Learning by doing or doing after learning…


One question which has always bugged me regarding parenting is ‘how much is enough?’ At what stage, or at what juncture do parents need to stop ‘parenting’ their children and let them figure out things for themselves.

Being a father of a 23 month old girl, this is one question which I ask myself whenever I intervene in anything she is doing, be it something as simple as when she is having a ‘messy meal’ or when she throws a small tantrum insisting upon doing something which is not appropriate like walking on the streets without holding anybody’s hand. At these points I stop, pause for a moment and think, is this where I draw the line and lay down the rules, or do I still give her some leeway and let her figure things out on her own?

While there is a chain of thought which advocates that children learn by doing, ie, just put the food on a plate and let them eat on their own, this is probably the best way they will learn to eat, the fact remains that this particular technique might not work really well in many cases. Take for example, taking the child for a walk. In today’s day and age, there are no exclusive walking tracks where people are sensitive enough to children and elders walking. Even during walks, people are in a tearing hurry and walk as if they are there to break the walking world record. What’s even worse is that most people are listening to music or peering at their mobile phone screens even while walking. This automatically puts little toddlers in danger of coming in the path of such ‘busy walkers’ and they end up falling, scraping their knees, elbows, etc.

There is this other chain of thought which advocates parents teaching their children things until they develop a certain degree of proficiency in the same, and then letting the children do that particular task on their own. For example, one parent initiates the child to holding a pencil and start doodling on a piece of paper. For the first few days, the parent sits with the child and ensures that the doodling happens within only the paper and does not extend to the floors, walls or other surfaces. Then gradually the child learns that the pencil is to be used only on the paper and nowhere else, which means that now the parent can be rest assured that no doodling disasters will occur.

I personally am neither a proponent nor a critic of either of these approaches, as I have found that both these approaches work well in different occasions. While the ‘learn by yourself’ approach works well where the dangers involved are less (doodling, coloring, writing, etc), the ‘guided approach’ works well where the dangers involved are a little more (walking on the street, playing in the kitchen, etc).

However, my question still remains where is it that I draw the line? What are the occasions on which I let R learn things on her own, and when do I intervene and teach her the ‘right’ way to do things? I guess there is no one right or wrong answer to this question and has to be determined on a case to case basis. I would really love to hear how the other parents who are reading this grapple with this question and what their suggestions are.


This post has previously been published on the Parentous.com website where I have recently joined as a regular contributor.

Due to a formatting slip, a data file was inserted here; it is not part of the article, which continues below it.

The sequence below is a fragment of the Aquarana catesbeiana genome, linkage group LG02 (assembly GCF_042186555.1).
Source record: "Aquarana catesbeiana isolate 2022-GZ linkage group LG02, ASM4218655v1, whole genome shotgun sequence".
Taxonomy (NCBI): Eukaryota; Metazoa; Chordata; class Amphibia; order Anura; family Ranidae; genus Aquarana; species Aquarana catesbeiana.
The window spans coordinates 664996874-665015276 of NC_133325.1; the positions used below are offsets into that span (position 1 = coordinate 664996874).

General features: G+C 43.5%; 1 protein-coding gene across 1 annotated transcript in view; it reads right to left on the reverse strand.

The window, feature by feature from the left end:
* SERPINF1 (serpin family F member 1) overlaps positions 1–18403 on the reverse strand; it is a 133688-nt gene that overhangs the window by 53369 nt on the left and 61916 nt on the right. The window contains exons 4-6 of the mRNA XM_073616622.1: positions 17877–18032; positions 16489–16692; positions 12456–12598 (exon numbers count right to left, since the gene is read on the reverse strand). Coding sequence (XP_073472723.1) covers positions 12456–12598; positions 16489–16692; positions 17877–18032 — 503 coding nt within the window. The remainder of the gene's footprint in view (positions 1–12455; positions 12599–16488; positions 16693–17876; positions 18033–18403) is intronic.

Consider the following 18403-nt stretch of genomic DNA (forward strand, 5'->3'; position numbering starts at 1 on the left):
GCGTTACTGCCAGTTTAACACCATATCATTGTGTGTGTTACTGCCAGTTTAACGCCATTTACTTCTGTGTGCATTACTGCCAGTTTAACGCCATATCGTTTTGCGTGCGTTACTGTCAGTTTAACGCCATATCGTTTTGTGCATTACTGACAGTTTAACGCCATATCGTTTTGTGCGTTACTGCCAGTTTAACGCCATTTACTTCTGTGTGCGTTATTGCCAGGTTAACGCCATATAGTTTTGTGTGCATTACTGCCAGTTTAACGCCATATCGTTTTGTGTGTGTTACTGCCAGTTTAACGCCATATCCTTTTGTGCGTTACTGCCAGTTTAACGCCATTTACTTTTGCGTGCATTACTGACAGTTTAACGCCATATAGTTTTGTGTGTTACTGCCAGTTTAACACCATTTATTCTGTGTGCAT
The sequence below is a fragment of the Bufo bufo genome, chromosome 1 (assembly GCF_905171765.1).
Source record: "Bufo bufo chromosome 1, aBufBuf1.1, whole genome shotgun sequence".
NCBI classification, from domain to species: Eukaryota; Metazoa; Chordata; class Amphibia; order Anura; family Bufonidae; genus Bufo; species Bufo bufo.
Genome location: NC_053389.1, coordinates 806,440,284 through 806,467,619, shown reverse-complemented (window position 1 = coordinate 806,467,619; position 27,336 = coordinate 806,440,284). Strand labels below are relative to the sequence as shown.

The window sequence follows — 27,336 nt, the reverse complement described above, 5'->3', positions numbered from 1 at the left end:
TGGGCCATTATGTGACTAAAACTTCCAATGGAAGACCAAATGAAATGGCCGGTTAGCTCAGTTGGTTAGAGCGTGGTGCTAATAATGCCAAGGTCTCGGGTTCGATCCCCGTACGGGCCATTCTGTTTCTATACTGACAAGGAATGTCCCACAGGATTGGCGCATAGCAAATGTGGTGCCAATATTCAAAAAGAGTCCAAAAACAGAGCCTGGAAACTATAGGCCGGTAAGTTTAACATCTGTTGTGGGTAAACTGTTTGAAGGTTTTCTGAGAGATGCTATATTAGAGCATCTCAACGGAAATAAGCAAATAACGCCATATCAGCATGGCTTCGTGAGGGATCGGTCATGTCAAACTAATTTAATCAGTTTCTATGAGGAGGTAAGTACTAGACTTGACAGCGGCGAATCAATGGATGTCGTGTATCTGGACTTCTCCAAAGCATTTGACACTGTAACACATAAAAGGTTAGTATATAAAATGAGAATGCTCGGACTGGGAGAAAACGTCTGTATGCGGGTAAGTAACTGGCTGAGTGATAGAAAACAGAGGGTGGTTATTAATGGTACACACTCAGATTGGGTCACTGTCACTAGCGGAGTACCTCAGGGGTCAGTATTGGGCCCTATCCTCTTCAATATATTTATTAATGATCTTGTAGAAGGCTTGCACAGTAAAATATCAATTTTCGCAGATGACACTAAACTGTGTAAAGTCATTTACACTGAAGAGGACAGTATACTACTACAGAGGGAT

Overparenting….yes, there really is such a term


Yes, there is such a term called ‘over-parenting’. Read this Wikipedia article about the same.

I first heard (or actually read) about this particular phenomenon some months ago when I read this article about the book ‘Battle Hymn of the Tiger Mother’ written by Amy Chua. You can read enough and more articles supporting and against this particular book and its concepts all over the internet, just google “Tiger Mother” and you will find hundreds or even thousands of articles.

What prompted this post was the fact that I came across this article in Firstpost about how today’s parents put too much pressure on their kids to perform well not just at school and academics but also outside of school, in the playground, at home, wherever they are, whatever they do.

My wife and me noticed the fact that most of the lanes around where we stay in Bangalore are crowded with pre-schools/play-schools and how all of them seem to have some or the other summer camp going on. From teaching kids painting, dancing, crafts, and all other assorted types of hobbies. We have started this daily walk habit and everyday we take a different route to walk in, and everyday we notice new pre-schools and play-schools, but one theme is common, all of them are in the Summer Camp season right now. This led to both of us wondering what we used to do when we were kids. And the consensus was that we pretty much used to spend time either at home, or at an uncle’s house with our cousins doing nothing focused, playing games at random, enjoying the summer sun, and the glorious outdoors with minimum adult supervision. Yes, we might not have realized our true potentials as painters, dancers or singers, but we turned out Ok, didn’t we!!!

Having said that, our parents led less hectic and tedious lives. They didn’t have to travel 25+ kms a day to office, they didn’t have to drive through ‘road-rage’ filled traffic, they didn’t have to contend with as much pollution, they didn’t have to fight tooth and nail to get good appraisals and promotions, they didn’t have to worry too much about job security, etc. As parents nowadays, all of the above items are realities. As adult individuals, if we face so many problems, then just add the children variable to the equation and it is quite clear that today’s parents are screwed.

Today, we have to necessarily worry about our careers and the money we make simply because pot loads of money is what is required to ensure that our kids have a good future. Something as basic and simple as a pre-school costs at least INR 5000/- for a trimester, and I am not even talking about the world-class pre-schools, but regular neighborhood aunty-variety ones. A school admission in any decent school (meaning one with qualified, accredited, good teachers) does entail some kind of donation irrespective of whichever politician or policeman you know. Add to this the cost of uniforms, books, school bus, other related items such as stationery, accessories, etc, and all of this in today’s prices adds up to quite a bit.

And guess what, given the number of kids that are enrolling in decent schools, the competition for any decent degree such as a BE, B’Tech, B Sc, B Com, BA, etc has also exponentially increased. Making our kids employable is another costly story which I am not even getting into.